I’m hyper-articulating every single thought and every single idea, and saying, “What you just did made me feel…” and “What was the intention?” and how that differs or is a beautiful way to go with the character and “Keep going down that thing.” Conjuring just what to say to that human being playing that role is a code-switching craft that’s intended to get him or her to that height.
Sometimes when I do say, “Let’s do it again,” after I’ve given a huge amount of notes over the last six takes and I go, “Let’s just do it again.” It isn’t that—they know this intuitively—it doesn’t mean I’ve run out of ideas. It’s, “You are so close with the direction you’re going and if you go one more step we’re going to be there. But if I say, “Go one more step,” then they’ll push. So it’s always a leading it. Even the way I say “action” is a cadence for them, whether they know that or not. I’m like an orchestra conductor telling them where I want them to go.
Abby said that working with you was one of her lifelong goals in her career. You mentioned earlier that you are pretty much the star of this movie as well as the actors, and we don’t get to see that a lot with directors. How does it feel to hear that the actors, even people that are super young, starting their careers, say you are someone that is on their vision board to work with?
It’s crazy. These are the things that are being said to me everywhere. There was a person that interviewed me today that said it was on their vision board dream to interview me one day, and they spent the last 10 years working up to it. She was shaking as she was interviewing and I’m like, “You’re doing an amazing job.”
I don’t even accept it as me at all. I accept it as a set of value systems that allows them to see cinema and inspire like art does, and it makes you inspired. So for me, it just doubles down on my need to be that careful about what I’m doing, and the decisions I’m making. So I’m not really a good person to be in a disposable art form.
For sure. Not the one for that job.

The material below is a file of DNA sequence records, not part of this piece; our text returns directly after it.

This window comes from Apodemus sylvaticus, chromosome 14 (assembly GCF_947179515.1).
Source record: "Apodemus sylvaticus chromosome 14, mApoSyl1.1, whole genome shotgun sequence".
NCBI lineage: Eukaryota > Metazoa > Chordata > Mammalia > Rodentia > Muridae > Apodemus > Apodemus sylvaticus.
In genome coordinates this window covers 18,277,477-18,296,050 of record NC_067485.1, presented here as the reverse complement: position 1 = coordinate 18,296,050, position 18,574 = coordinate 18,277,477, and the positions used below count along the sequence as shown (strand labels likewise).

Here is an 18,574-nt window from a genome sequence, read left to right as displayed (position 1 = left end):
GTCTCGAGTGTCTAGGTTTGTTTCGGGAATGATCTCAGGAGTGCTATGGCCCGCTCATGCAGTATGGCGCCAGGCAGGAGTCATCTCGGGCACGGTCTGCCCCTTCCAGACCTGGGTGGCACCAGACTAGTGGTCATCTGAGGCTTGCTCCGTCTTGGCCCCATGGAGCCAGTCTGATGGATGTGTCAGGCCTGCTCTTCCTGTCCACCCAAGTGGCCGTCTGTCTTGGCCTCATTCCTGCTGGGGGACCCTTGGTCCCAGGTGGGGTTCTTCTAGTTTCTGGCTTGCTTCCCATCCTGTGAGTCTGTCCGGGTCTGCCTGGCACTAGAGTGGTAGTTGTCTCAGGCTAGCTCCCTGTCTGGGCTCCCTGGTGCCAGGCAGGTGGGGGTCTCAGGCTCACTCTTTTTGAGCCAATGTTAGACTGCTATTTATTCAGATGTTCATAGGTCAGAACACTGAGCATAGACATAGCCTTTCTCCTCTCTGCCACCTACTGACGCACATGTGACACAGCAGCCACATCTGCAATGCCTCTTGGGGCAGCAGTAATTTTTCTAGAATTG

I’m not the one for that. You’re wasting my time and their time, because they’re going to look down and do their laundry and look up and not understand what happened. Because seven subtle things happen, and they will be like, “That movie made no sense.”
Your work is definitely not background content. Dave Bautista has also talked about you giving him this opportunity to take on a new type of role. Same with Rupert. He has his Harry Potter past and you also work with him on Servant. How was it for you to work with these actors and then try to showcase a different side to what we know from them?
It’s amazing. It’s what gives me joy. Again, you come to Knock at the Cabin and you should be surprised by many things, and one of them is the performance is from the individuals that you may know in a different way as a child actor or as a wrestler or something like that. Now you’re seeing an angry, pained adult grappling with stuff. And then you’re seeing a delicate man talking with nuance and philosophy. It is what you coming to the movie theater should be, you can’t see it anywhere else. You’ve never seen anything less. You want to go see Rupert like that? You can’t. You want to see David like that? You can’t. You got to come to Knock at the Cabin. Make it so there is only one place to catch any of this. And I tell them, if we did it correctly, you can never duplicate it. It can’t be done again.
We’re doing a ranking of all your movies. Are you able to choose your favorite?
No. No. Not like that. They have such wildly different impacts. From the fans and how they’ve impacted their lives, I’ve had people that have gotten married to the dialogue in The Village or tattoos obviously from so many of the movies. One lady had all the Lady in Water characters on her legs, and the other had all the symbols from Lady In the Water. Lady in the Water gets a lot of religious love from fans. But Signs, there was a guy who took off his shirt in the street and he had the crop circle on his back. Obviously, the Unbreakable trilogy, the quotes from it, “The broken are the more evolved,” I see. And so it affects people deeply not just as entertainment, which is so amazing. It’s just amazing.